There’s no direct flight from New York to Ashland, Ore. But more and more people in the entertainment industry have decided to make the trek all the way there — thanks to “All the Way.”

The success of Robert Schenkkan’s LBJ bio-play “All the Way,” which won Tonys this year for best play and for the headturning Broadway debut of Bryan Cranston, has directed attention back to the 80-year-old Oregon Shakespeare Festival, the robust but relatively remote regional theater that commissioned “All the Way.”

Amping up the attention: Schenkkan’s sequel to “All the Way,” “The Great Society,” just opened (with Jack Willis, pictured above, starring as Lyndon B. Johnson).  Thanks to Broadway’s spring spotlight on “All the Way,” the follow-up attracted the notice of big-time critics at papers including the New York Times and the L.A. Times. The New York Times also reviewed the OSF premiere of “Family Album,” the latest from the “Passing Strange” creatives.

“We’re getting a lot of attention from prominent critics that we haven’t gotten before,” said Cynthia Rider, executive director of OSF. “The New York Times ran our season announcement this year, probably for the first time.”

The festival has been clicking with audiences, too. According to Rider, the second half of the OSF season (which runs every year from February through November) has sold better than most years.

“There’s no doubt that we’re seeing the results of the attention from ‘All the Way,'” said OSF artistic director Bill Rauch, who helmed both “All the Way” and “Great Society.” When demographics reports are compiled at season’s end, OSF leadership will be combing the data to see if the festival — which typically draws the majority of its audiences from California, Oregon and Washington — had a broader reach than usual.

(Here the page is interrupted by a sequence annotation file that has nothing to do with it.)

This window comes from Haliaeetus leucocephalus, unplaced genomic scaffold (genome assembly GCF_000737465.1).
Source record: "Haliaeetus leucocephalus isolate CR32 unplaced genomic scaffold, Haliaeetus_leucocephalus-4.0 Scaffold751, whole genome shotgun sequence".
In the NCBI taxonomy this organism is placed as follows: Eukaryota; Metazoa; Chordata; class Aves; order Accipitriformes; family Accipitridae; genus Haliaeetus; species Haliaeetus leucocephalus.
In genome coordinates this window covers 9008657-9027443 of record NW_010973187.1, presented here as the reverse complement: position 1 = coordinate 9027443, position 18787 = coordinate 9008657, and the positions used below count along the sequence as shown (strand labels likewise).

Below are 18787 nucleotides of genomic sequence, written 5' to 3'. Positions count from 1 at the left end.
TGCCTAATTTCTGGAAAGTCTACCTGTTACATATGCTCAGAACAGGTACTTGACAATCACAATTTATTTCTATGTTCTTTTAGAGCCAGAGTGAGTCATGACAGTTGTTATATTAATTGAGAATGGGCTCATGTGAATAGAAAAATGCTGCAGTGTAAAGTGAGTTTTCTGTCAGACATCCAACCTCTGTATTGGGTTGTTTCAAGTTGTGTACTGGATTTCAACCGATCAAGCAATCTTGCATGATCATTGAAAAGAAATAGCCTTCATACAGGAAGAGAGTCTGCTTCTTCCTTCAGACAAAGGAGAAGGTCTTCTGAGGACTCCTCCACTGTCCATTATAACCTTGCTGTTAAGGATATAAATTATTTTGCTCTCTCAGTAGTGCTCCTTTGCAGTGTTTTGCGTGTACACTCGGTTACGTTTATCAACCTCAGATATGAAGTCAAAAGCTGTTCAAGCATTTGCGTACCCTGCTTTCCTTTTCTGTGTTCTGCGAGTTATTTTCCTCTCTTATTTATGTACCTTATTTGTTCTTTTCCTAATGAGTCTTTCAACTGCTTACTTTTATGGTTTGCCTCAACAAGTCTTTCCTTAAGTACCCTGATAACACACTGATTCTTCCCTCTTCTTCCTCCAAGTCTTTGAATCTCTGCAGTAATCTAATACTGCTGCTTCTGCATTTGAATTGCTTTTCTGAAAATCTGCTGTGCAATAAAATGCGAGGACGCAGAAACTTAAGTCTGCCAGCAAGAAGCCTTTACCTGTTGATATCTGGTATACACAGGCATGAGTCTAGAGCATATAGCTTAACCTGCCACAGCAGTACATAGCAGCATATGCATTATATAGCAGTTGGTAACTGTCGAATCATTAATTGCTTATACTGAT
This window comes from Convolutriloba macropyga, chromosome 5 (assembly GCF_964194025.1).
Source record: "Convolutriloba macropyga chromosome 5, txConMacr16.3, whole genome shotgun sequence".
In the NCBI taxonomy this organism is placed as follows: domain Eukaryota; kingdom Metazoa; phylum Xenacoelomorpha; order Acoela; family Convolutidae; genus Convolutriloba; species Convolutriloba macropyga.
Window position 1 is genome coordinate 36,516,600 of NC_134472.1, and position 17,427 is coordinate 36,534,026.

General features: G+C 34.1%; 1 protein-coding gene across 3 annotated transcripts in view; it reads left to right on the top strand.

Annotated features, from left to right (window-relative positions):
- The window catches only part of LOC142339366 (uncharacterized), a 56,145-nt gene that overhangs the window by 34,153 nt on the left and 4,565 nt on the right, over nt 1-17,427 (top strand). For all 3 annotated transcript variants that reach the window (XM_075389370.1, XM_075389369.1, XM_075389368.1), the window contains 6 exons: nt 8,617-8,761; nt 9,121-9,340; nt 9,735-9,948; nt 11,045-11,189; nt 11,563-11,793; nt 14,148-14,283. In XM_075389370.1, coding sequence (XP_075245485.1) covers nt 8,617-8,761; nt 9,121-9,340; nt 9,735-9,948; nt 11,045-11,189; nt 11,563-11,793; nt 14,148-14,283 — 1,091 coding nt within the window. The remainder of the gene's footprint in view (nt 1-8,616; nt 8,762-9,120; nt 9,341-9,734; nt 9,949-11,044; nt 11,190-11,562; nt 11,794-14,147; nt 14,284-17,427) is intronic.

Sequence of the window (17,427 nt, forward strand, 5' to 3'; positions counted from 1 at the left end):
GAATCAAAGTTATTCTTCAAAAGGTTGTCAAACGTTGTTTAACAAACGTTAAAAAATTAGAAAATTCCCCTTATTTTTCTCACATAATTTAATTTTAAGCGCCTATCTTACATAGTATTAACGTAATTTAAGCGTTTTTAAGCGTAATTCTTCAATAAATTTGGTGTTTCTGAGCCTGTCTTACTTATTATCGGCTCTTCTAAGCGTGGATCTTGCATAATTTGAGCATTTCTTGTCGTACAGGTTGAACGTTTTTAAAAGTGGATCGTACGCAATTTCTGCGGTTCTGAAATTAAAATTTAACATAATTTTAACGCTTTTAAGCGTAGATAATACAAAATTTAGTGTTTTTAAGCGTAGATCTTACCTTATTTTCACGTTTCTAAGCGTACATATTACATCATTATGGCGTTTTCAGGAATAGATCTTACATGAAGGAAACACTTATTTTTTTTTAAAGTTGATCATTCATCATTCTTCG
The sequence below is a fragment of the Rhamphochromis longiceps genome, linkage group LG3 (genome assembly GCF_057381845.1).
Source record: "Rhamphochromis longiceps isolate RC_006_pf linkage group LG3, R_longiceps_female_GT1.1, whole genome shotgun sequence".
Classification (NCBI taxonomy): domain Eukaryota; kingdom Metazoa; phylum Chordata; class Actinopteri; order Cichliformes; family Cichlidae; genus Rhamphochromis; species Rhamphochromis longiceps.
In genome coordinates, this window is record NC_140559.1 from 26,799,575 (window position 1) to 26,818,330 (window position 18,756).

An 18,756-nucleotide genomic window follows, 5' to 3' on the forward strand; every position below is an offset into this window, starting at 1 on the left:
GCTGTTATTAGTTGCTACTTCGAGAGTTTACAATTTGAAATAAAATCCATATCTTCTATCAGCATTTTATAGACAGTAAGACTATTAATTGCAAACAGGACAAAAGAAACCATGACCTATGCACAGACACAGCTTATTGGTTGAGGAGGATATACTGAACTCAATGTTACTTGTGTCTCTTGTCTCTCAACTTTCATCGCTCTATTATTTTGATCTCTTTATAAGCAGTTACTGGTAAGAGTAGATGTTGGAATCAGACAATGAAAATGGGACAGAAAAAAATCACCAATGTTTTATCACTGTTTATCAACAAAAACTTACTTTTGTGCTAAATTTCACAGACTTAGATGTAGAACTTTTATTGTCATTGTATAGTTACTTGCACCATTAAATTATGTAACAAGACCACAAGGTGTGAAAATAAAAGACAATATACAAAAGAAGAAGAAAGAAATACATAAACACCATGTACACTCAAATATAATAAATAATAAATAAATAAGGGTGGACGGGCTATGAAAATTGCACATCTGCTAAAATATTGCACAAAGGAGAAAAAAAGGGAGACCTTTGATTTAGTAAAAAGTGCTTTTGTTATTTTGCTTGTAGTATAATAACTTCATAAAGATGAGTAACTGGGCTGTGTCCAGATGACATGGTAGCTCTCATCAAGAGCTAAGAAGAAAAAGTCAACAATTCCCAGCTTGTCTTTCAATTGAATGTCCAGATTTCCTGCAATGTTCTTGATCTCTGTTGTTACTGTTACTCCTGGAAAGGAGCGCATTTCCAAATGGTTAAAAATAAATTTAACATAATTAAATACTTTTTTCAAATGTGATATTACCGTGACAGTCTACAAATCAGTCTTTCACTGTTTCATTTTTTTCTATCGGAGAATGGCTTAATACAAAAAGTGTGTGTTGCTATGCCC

“All the Way” has also pulled the focus of the broader entertainment industry as well. “I’m getting a lot more interest from our colleagues in New York now, and I was just on the phone with a Hollywood producer who’d never been here. He was enthusiastic about ‘All the Way’ on Broadway and wanted to see where it came from,” Rauch said. The producer ended up to catching a performance of OSF’s current staging of “Into the Woods,” he added.

The OSF campus, located about 16 miles north of the California border, fills its three spaces each year with 11 productions ranging from new works to musicals to Shakespeare titles, four of which tend to land on the slate in any given season. Founded in 1935, the long-running festival has an operating budget of $33 million and sells about 400,000 tickets annually. “All the Way” was part of OSF’s 10-year commissioning initiative American Revolutions, tasking playwrights with exploring important moments in American history on a broad canvas that suits a theater company that has a 90-thesp acting company at its disposal.

More and more people know those OSF factoids already, thanks to “All the Way.” And the rising profile of the theater will likely draw even more theatergoers and industry members to some of the 2015 season’s titles that would have attracted attention anyway — including “Sweat,” the latest by Pulitzer winner Lynn Nottage (and another American Revolutions commission), and musical “Head Over Heels,” the Elizabethan-era period comedy by Jeff Whitty (“Avenue Q”) and featuring the music of the Go-Go’s.

Increased attention, of course, brings with it increased pressure. “A two-edged sword, to be sure,” said Schenkkan. “Part of the positive aspect of developing a new play at OSF was it was off the beaten path. Before you couldn’t get anyone to come out, if you thought you had something good. Now you can’t keep people away.”